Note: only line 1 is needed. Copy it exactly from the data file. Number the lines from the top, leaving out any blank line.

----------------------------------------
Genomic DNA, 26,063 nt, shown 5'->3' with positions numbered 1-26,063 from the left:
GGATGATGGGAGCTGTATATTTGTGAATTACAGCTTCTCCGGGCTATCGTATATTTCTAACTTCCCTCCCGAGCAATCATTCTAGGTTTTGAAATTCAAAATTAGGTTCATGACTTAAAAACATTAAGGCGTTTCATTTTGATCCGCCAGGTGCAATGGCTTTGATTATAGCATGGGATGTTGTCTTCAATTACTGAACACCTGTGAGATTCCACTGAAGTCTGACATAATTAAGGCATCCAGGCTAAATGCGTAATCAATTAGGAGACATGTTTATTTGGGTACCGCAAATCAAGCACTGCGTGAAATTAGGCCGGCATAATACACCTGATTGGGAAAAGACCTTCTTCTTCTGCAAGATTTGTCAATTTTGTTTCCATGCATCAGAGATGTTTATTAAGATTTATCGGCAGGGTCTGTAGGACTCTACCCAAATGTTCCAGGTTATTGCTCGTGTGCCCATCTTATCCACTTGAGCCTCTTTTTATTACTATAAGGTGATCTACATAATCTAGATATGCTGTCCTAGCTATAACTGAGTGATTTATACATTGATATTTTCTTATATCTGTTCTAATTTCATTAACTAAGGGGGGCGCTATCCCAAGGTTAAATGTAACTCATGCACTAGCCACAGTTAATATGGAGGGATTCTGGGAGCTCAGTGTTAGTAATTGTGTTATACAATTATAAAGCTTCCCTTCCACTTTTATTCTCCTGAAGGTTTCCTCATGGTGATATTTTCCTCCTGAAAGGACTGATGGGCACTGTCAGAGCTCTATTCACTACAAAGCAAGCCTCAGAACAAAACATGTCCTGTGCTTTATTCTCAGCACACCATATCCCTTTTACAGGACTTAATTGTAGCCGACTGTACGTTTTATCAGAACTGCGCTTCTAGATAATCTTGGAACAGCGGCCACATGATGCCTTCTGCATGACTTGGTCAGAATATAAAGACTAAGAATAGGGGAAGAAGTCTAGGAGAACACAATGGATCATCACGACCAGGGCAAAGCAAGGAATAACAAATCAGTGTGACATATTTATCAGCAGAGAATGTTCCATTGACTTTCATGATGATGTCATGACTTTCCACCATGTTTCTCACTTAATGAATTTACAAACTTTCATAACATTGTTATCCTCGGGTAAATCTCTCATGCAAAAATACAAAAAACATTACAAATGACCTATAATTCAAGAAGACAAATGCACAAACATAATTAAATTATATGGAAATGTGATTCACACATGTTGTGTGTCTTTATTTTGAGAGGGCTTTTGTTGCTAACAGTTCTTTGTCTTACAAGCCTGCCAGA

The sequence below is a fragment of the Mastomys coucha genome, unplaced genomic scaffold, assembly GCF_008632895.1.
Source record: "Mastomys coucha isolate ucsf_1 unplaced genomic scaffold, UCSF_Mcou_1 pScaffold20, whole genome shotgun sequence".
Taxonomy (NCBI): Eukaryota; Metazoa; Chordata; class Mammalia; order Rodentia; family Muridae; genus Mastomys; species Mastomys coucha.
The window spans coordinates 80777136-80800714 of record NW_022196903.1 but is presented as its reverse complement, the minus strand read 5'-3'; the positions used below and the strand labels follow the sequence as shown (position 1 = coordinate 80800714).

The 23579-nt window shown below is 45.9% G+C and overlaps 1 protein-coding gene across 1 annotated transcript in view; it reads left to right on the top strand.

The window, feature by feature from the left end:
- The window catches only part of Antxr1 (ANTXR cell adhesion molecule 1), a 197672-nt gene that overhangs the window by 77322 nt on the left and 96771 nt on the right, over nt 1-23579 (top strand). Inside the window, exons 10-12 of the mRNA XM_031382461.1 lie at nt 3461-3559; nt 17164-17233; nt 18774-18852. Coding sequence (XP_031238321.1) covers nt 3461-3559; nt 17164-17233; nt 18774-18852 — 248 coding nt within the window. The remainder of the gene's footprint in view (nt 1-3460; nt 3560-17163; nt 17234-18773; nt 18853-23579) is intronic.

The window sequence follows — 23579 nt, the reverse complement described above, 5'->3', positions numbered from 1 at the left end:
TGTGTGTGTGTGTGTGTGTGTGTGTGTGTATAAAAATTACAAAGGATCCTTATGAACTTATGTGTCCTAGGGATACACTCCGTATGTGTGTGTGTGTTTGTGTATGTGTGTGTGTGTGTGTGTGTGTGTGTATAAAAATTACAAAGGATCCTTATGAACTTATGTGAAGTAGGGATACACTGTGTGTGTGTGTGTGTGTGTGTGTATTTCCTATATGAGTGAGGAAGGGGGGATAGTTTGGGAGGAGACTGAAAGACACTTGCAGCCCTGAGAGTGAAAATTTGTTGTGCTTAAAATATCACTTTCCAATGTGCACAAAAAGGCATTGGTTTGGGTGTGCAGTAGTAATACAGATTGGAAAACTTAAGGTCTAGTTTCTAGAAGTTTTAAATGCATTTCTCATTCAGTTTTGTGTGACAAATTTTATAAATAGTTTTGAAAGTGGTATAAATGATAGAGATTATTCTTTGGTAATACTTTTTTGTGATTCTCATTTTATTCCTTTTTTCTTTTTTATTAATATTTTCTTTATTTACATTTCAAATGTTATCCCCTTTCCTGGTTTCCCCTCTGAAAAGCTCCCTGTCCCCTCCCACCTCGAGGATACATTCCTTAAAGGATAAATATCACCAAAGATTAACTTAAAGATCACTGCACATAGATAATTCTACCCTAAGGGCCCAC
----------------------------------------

Genomic DNA, 26,063 nt, shown 5'->3' with positions numbered 1-26,063 from the left: